I’ve made tremendous progress in this area, but I certainly haven’t reached the pinnacle of alignment. There are plenty of incongruencies I have yet to resolve. Whenever I experience uncertainty in some area, I look for ways to conduct personal tests.
It isn’t enough just to write down a goal and work to achieve it. It isn’t even enough to create a mission statement and live your life in accordance with it. How do you know whether your mission and goals are intelligent to begin with? Haven’t you ever set a goal you later realized was stupid or pointless? Will future historians summarize your entire life with the label “misguided?” How do you know you won’t look back on your current goals a decade from now and conclude that you were on the wrong path all along? What a waste of time and of life to put so much effort into achieving goals that ultimately won’t even matter.
Accuracy is the standard for knowing whether or not your goals are well chosen. If your goals are based on the most accurate model of reality you can muster, then you have nothing to worry about. You’ve done the best you can, and you can expect no better results. But accuracy isn’t remotely easy. This is why many of my goals are directly targeted at increasing the accuracy of my beliefs. I figure that if I don’t understand reality well enough to be confident that my goals make sense, then my first priority should be to increase the accuracy of my current mental model of reality. To the degree my model seems accurate, I act within it, but when I find incongruencies, I refine the model itself. Sometimes I find my model so broken that I must discard it completely and rebuild a new one from scratch. The ultimate test of your model of reality is reality itself.
Now while you may not want to dedicate your whole life to the pursuit of accuracy, I think you’ll realize substantial improvements in your time management by moving accuracy to the top of your time management philosophy, as opposed to efficiency, effectiveness, or some other standard. Whenever you have to make a tough decision about how to use your time, take a step back and revisit your current understanding of reality. What do you know to be true? And what does that truth dictate is the correct course of action for you? Once you know the correct course of action, then you can strive to get it done effectively and efficiently, and that’s where modern time management systems can be of use.
Although it’s very hard to know when your beliefs are accurate, it isn’t as difficult to detect inaccuracies, so focus your improvement efforts there for starters. Symptoms of inaccurate beliefs include chronic procrastination, mixed emotions, lying, self-sabotage, setting goals that fizzle, fear of failure, fear of rejection, timidity, depression, anger, frustration, resentment, and wearing excessively baggy pants where the crotch is down to your knees (you do NOT look cool in those; you look like a dolt).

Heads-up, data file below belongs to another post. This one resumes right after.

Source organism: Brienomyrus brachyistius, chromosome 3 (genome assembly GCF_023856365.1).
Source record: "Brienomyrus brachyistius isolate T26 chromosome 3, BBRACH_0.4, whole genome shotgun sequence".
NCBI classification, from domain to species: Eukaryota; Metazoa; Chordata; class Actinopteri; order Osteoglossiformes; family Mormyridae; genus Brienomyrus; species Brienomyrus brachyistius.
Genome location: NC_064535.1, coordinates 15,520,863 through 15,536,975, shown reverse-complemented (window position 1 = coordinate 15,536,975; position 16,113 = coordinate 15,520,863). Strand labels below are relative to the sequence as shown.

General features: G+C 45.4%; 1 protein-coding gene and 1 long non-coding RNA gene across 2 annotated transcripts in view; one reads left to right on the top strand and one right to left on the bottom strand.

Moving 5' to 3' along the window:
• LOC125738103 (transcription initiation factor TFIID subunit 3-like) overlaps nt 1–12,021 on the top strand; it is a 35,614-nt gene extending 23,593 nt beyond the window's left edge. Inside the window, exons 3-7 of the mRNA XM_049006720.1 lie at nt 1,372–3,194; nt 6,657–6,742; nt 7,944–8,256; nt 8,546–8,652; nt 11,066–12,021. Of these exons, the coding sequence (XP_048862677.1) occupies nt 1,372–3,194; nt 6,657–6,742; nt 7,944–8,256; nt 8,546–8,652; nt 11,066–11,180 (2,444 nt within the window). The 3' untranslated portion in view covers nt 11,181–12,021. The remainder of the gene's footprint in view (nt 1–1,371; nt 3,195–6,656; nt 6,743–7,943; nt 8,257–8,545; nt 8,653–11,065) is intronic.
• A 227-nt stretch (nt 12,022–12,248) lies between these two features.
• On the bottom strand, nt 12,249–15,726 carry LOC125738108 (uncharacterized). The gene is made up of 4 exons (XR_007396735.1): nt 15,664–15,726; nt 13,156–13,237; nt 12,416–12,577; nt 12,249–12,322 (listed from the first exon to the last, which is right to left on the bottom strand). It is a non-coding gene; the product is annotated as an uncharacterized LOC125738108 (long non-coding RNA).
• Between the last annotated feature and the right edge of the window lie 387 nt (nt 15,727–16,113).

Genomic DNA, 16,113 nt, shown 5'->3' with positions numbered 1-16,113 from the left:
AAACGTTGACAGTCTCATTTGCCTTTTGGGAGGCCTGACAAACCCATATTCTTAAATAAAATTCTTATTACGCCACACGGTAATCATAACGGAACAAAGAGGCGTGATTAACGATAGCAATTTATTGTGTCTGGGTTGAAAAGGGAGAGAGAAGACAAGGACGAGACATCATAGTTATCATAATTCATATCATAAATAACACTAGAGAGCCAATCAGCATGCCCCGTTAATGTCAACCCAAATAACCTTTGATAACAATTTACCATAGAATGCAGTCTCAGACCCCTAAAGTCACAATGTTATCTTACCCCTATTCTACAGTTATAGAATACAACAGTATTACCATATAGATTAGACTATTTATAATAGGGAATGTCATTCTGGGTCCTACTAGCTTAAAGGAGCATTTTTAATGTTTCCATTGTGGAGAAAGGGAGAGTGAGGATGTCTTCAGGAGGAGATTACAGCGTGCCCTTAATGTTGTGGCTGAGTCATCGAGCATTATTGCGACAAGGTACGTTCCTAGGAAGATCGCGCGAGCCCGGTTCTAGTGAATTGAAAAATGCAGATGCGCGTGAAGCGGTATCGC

It’s usually not that difficult to identify incongruencies in your beliefs. You probably have lots of them, but you may have been taught that it’s just normal to feel incongruent. I’d say it’s common, but it’s not normal. I think it’s more normal and natural to be congruent. Having mixed feelings is generally an unpleasant state. When you experience this sensation, take some time to privately journal about your feelings on both sides and explore them as deeply as you can. Most people don’t go nearly deep enough. Eventually you will uncover a new truth that you’ve been unwilling to face. For example, as I previously explained, I had to face the reality that I didn’t want to spend my life working for someone else, but I still had to earn money to meet my needs. I admitted that both of these were true (my inner feelings and the external reality), but they were incongruent. And that allowed me to devise a congruent solution that honored both sides without forcing me back into a state of incongruency. I opted to find a way to make a good living without needing a job. It was hard in the short term but much easier in the long run. Inaccurate beliefs don’t serve you, so dump them whenever you can.
If you take care of the highest level of time management (accuracy), the other parts have a way of taking care of themselves. My purpose, mission, roles, goals, projects, and actions all filter down from my current understanding of reality. Based on my understanding of reality, my purpose is clear. Based on my purpose, my mission is clear. And so on down the line. Clarity at the top creates clarity at the bottom. There is still plenty of room for choice at the lower levels, but it’s like picking options for a new car you purchased. The big decision has already been made, so the details just aren’t going to matter all that much. The details will control the flavor and texture of your life but not the essential nature of it.
When it comes to time management, the accuracy of your beliefs about reality will basically dictate your results. It doesn’t matter so much what particular system you use. As you strive for greater accuracy and congruency, be patient with yourself. This quest for greater accuracy is ongoing. I’m not sure human beings will ever reach the pinnacle of accuracy — that would require that we become gods. There are always more inaccuracies to eliminate, more experiments to conduct, more pieces of data to integrate. The important thing is not to settle. Don’t settle for conflict in your life when you could achieve congruency. Sometimes it will take a year or more to replace conflict with congruency, such as in the case of divorce or career changes, but that time is going to pass anyway, so you might as well put it to good use.